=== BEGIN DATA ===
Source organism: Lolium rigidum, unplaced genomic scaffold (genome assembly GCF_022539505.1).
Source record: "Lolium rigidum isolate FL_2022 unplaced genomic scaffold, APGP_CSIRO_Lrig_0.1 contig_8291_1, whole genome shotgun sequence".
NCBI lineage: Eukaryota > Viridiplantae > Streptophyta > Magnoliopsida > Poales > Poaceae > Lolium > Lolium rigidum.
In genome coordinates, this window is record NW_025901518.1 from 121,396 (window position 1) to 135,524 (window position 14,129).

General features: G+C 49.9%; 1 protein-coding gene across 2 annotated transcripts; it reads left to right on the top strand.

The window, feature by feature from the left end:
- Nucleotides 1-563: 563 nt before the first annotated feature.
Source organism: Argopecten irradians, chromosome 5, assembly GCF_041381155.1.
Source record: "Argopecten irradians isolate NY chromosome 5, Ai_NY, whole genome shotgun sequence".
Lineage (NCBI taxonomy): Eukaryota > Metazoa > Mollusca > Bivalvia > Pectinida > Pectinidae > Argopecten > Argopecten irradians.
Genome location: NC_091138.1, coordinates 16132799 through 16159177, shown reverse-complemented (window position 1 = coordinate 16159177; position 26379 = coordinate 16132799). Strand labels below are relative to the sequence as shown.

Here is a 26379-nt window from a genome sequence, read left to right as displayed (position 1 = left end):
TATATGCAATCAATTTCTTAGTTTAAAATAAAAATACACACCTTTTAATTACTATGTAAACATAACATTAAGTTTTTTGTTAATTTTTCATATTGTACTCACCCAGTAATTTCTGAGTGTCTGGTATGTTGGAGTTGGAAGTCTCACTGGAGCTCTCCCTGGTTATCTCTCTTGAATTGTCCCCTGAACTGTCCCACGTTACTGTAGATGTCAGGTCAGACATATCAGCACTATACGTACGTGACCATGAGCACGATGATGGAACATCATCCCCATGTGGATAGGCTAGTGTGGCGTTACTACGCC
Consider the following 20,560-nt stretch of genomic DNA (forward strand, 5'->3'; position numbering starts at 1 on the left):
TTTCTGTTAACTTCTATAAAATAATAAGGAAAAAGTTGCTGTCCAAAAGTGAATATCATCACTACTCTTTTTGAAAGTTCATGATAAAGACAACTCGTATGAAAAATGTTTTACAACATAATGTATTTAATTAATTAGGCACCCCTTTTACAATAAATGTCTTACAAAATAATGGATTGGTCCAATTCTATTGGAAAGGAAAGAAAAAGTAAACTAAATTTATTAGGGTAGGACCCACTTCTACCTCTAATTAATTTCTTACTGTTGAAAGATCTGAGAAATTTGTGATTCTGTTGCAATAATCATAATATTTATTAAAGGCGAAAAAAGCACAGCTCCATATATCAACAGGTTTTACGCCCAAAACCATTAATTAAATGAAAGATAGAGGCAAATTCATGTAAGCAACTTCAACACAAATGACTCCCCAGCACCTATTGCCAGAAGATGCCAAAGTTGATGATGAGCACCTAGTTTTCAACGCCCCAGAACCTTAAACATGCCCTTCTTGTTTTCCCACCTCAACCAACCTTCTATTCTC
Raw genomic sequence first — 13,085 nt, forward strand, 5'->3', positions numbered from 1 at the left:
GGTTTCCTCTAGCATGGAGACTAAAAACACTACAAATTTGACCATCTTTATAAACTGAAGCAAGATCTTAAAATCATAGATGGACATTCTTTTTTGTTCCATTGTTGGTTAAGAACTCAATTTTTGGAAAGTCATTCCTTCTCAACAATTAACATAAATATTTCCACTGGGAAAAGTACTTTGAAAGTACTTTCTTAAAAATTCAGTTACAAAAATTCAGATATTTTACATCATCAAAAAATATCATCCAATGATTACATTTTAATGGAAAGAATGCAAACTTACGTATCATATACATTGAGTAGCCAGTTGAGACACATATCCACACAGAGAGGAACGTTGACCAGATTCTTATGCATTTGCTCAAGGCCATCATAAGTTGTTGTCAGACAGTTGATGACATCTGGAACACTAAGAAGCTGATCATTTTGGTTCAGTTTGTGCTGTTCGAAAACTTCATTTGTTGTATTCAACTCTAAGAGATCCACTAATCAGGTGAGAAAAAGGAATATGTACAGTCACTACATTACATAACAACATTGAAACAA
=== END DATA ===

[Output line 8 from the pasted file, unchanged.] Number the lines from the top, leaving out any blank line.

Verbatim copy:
Source organism: Argopecten irradians, chromosome 5, assembly GCF_041381155.1.